Culture Eats Technology for Breakfast
"Will we live in a beautiful Utopia or a dystopian Big Brother society?" Journalists, politicians, and even random acquaintances ask this question when they learn about my work with Big Data and cities. In fact, most researchers and practitioners working in the Big Data space have shared this experience.
Hollywood has shaped our image of a data-rich world, where all we need to do is: “Ask a question. Hit a button. Technology will magically solve your problem.” Indeed, our planet has become blanketed with sensors, apps, and new models to monitor, understand, and guide human behavior and nature’s phenomena. Three years ago, there was one closed-circuit television (CCTV) camera for every 11 people in the UK. The following year there were more SIM cards available globally than people to use them (a quarter of them enabled machines to talk to other machines). Today, more than 1,300 operational satellites orbit the earth, while 1.5 billion Facebook users and 540 million WeChat subscribers share their lives on social media.
For anyone with a dystopian outlook, this might seem cause for alarm. Especially because, in most movies, robot overlords finally dissolve our humanity and obliterate the human race itself – a narrative that elicits an exasperated gasp from researchers across all disciplines.
Scientists and technologists recognize the challenges of data collection, data analysis, and building control systems, even for simple real-world applications such as traffic light networks. At the same time, artists, philosophers, and social scientists work to understand the boundlessness of human creativity and curiosity, and the many perspectives and lenses through which diverse individuals and societies perceive the kaleidoscope of human life.
Despite this rich personal and cultural diversity, most experts and the general public continue to expect that technologies will work universally, with Big Data models describing general laws, and systems able to be scaled globally. However, my daily work has shown that those assumptions fail hard and often. I attribute this to a lack of conversation and collaboration between the engineers and the artists, between scholars in science and those in the humanities.
There has been widespread failure to understand and react to cultural specifics and a tendency to underestimate the degree to which the operation of sensors and software is based on factors rooted in the culture and expectations of their inventors. These culture-based factors may ultimately have severe impacts on people’s daily lives.
As a scientist at MIT Media Lab and an urban planner in Asia, I try to understand human mobility patterns in order to (re)build cities with better urban infrastructures for all citizens, particularly the poor. This work has revealed that several of the Western-developed methods and tools relying on Big Data cannot be directly transferred and used to understand movement in Asian countries. For example, large datasets collected from mobile phones are currently explored to understand daily mobility patterns in cities. But the methods developed to evaluate these data were based on assumptions intrinsic to the (Western) societies where they originated.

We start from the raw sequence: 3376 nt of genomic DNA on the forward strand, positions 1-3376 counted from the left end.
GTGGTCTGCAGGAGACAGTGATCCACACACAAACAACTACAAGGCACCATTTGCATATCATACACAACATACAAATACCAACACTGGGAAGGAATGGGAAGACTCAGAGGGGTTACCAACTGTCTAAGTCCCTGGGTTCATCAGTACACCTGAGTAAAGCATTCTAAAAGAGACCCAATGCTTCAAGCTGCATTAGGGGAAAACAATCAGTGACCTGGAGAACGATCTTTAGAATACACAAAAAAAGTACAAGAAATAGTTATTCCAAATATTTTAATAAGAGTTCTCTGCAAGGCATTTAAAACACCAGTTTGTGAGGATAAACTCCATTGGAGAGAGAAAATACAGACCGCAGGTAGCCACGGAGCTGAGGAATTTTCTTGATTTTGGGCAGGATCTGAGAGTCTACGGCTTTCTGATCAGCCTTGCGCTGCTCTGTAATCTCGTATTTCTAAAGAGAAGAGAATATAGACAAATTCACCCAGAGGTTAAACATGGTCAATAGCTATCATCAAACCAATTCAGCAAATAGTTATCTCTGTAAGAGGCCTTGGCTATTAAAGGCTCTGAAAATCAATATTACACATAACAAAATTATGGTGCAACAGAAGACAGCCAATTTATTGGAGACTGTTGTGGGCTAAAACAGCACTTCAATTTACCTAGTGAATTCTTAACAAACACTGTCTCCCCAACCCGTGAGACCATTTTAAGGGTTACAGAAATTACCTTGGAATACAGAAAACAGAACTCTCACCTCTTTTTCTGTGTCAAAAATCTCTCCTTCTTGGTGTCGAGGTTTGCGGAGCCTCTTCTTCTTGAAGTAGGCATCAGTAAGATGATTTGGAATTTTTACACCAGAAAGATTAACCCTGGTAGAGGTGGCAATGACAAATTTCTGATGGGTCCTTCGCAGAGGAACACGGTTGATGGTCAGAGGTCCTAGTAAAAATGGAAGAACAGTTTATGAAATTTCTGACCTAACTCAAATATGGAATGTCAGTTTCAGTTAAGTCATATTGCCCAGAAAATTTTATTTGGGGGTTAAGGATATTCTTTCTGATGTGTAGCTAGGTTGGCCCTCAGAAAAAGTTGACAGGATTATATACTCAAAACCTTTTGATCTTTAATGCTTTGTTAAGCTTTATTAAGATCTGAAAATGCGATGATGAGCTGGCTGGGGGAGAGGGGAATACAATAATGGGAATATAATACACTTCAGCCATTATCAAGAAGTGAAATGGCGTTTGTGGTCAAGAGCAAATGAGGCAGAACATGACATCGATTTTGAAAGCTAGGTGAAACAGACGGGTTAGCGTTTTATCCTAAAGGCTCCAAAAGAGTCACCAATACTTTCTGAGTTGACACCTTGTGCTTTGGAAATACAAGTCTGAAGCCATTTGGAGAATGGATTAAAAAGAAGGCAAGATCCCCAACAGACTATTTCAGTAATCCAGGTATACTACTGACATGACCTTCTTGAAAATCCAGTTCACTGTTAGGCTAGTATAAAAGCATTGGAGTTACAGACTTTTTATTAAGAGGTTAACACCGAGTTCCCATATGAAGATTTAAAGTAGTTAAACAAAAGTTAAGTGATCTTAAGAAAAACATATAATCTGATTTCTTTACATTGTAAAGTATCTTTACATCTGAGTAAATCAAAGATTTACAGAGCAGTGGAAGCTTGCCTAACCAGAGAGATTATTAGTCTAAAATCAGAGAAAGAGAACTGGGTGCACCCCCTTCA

Among the Western cultural expectations are: a phone always belongs to the same individual, who keeps it with him/her at all times; the telephone is not shared with other members of the family; a phone is not frequently bartered to get money for more urgent needs, etc. It is also assumed that people always sleep in the same spot and the phone rests there for the night, identifying a stable “home” location. Yet, many of these assumptions do not hold true for poorer, Asian societies, so analytics should not be applied identically.
Another reason why Western analytics often fail when applied to Asian societies is that most mobile phone contracts in Asia are pre-paid. Post-paid contracts are a “luxury” for the rich. In the People’s Republic of China and Southeast Asia, for example, 85% of all connections were prepaid in 2013, as were 95% of all connections in India, Pakistan, and Afghanistan. Therefore most mobile phone operators in poor cultures do not need to store data from each call for billing information and thus save on storage costs and billing software.
Thus, if the data available from service providers (this is still Big Data from millions of calls) are analyzed to understand the transport behavior of an urban population, it only captures data from the rich who can afford bank accounts, and post-paid contracts. Clearly these data do not reflect mobility flows of the poor or even of typical citizens. Governments that base new public transport lines or other urban services on such Big Data analytics will fail spectacularly – mostly because we, as researchers, failed to collaborate across disciplines when developing the methods and models for interpreting Big Data.
Long before Hollywood’s “Artificial Intelligence as humanity’s doom” narratives come true, we must learn to limit the number of culturally incompatible projects based on Big Data – especially when implementing projects in the most vulnerable societies for the most vulnerable people.
Big Data and new methods, such as network science, can be employed to better understand the world and its people(s). But first we must recognize that technology is not culturally agnostic. At this year’s European Forum Alpbach in Austria, we started this multi-faceted conversation across our different disciplines with students, researchers, politicians, and journalists from three continents in a week long seminar on "Understanding Big Data." I look forward to continuing those conversations at the ARIT in Toronto.
This article builds on the chapter “Big Data for Urban Change – Debunking the Myth & a Way Forward” in the forthcoming book: Urban Change, Anton Falkeis, ed., De Gruyter, 2016.